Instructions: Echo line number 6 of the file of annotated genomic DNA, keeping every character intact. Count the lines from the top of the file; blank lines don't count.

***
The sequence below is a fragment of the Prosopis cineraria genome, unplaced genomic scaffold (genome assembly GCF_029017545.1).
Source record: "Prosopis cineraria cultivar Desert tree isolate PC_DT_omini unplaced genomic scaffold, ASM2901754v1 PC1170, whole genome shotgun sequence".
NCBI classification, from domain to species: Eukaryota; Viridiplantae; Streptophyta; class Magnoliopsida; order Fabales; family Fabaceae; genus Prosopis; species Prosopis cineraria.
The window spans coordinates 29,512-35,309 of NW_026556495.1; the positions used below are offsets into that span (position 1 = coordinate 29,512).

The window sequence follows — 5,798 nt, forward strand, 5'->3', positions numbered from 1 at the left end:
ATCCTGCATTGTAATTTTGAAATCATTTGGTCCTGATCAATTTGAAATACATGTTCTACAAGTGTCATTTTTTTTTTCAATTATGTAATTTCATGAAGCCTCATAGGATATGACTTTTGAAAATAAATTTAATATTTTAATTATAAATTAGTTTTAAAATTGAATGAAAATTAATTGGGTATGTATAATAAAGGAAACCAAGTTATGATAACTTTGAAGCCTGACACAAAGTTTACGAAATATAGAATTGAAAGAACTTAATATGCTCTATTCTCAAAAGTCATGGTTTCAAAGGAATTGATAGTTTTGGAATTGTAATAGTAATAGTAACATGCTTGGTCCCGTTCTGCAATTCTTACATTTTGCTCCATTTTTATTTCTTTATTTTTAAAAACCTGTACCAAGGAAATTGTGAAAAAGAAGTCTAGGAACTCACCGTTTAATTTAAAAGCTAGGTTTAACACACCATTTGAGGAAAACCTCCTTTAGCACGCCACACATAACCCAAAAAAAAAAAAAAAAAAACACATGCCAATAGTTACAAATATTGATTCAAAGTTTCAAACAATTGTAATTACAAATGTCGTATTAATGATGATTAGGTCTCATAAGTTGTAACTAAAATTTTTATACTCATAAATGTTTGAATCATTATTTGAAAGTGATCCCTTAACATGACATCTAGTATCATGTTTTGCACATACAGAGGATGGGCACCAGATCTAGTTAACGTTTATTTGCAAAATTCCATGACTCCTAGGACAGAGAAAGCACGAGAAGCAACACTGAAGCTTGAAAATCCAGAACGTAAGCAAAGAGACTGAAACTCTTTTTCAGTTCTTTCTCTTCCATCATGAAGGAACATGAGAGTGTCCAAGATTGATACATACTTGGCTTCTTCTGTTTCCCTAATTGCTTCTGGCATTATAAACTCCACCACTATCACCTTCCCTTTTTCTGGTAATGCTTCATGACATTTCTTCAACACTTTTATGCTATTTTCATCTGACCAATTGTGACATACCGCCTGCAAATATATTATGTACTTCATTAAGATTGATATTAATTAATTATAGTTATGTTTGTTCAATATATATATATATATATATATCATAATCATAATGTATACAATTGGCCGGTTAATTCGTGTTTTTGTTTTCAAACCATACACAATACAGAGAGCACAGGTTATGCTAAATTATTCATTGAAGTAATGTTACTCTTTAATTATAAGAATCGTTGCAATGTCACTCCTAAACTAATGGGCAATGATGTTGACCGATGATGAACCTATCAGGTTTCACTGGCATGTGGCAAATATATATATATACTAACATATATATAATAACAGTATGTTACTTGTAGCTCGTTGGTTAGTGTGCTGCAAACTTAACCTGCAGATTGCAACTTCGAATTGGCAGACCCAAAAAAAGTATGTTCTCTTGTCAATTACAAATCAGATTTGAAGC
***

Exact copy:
ATCCTGCATTGTAATTTTGAAATCATTTGGTCCTGATCAATTTGAAATACATGTTCTACAAGTGTCATTTTTTTTTTCAATTATGTAATTTCATGAAGCCTCATAGGATATGACTTTTGAAAATAAATTTAATATTTTAATTATAAATTAGTTTTAAAATTGAATGAAAATTAATTGGGTATGTATAATAAAGGAAACCAAGTTATGATAACTTTGAAGCCTGACACAAAGTTTACGAAATATAGAATTGAAAGAACTTAATATGCTCTATTCTCAAAAGTCATGGTTTCAAAGGAATTGATAGTTTTGGAATTGTAATAGTAATAGTAACATGCTTGGTCCCGTTCTGCAATTCTTACATTTTGCTCCATTTTTATTTCTTTATTTTTAAAAACCTGTACCAAGGAAATTGTGAAAAAGAAGTCTAGGAACTCACCGTTTAATTTAAAAGCTAGGTTTAACACACCATTTGAGGAAAACCTCCTTTAGCACGCCACACATAACCCAAAAAAAAAAAAAAAAAAACACATGCCAATAGTTACAAATATTGATTCAAAGTTTCAAACAATTGTAATTACAAATGTCGTATTAATGATGATTAGGTCTCATAAGTTGTAACTAAAATTTTTATACTCATAAATGTTTGAATCATTATTTGAAAGTGATCCCTTAACATGACATCTAGTATCATGTTTTGCACATACAGAGGATGGGCACCAGATCTAGTTAACGTTTATTTGCAAAATTCCATGACTCCTAGGACAGAGAAAGCACGAGAAGCAACACTGAAGCTTGAAAATCCAGAACGTAAGCAAAGAGACTGAAACTCTTTTTCAGTTCTTTCTCTTCCATCATGAAGGAACATGAGAGTGTCCAAGATTGATACATACTTGGCTTCTTCTGTTTCCCTAATTGCTTCTGGCATTATAAACTCCACCACTATCACCTTCCCTTTTTCTGGTAATGCTTCATGACATTTCTTCAACACTTTTATGCTATTTTCATCTGACCAATTGTGACATACCGCCTGCAAATATATTATGTACTTCATTAAGATTGATATTAATTAATTATAGTTATGTTTGTTCAATATATATATATATATATATATCATAATCATAATGTATACAATTGGCCGGTTAATTCGTGTTTTTGTTTTCAAACCATACACAATACAGAGAGCACAGGTTATGCTAAATTATTCATTGAAGTAATGTTACTCTTTAATTATAAGAATCGTTGCAATGTCACTCCTAAACTAATGGGCAATGATGTTGACCGATGATGAACCTATCAGGTTTCACTGGCATGTGGCAAATATATATATATACTAACATATATATAATAACAGTATGTTACTTGTAGCTCGTTGGTTAGTGTGCTGCAAACTTAACCTGCAGATTGCAACTTCGAATTGGCAGACCCAAAAAAAGTATGTTCTCTTGTCAATTACAAATCAGATTTGAAGC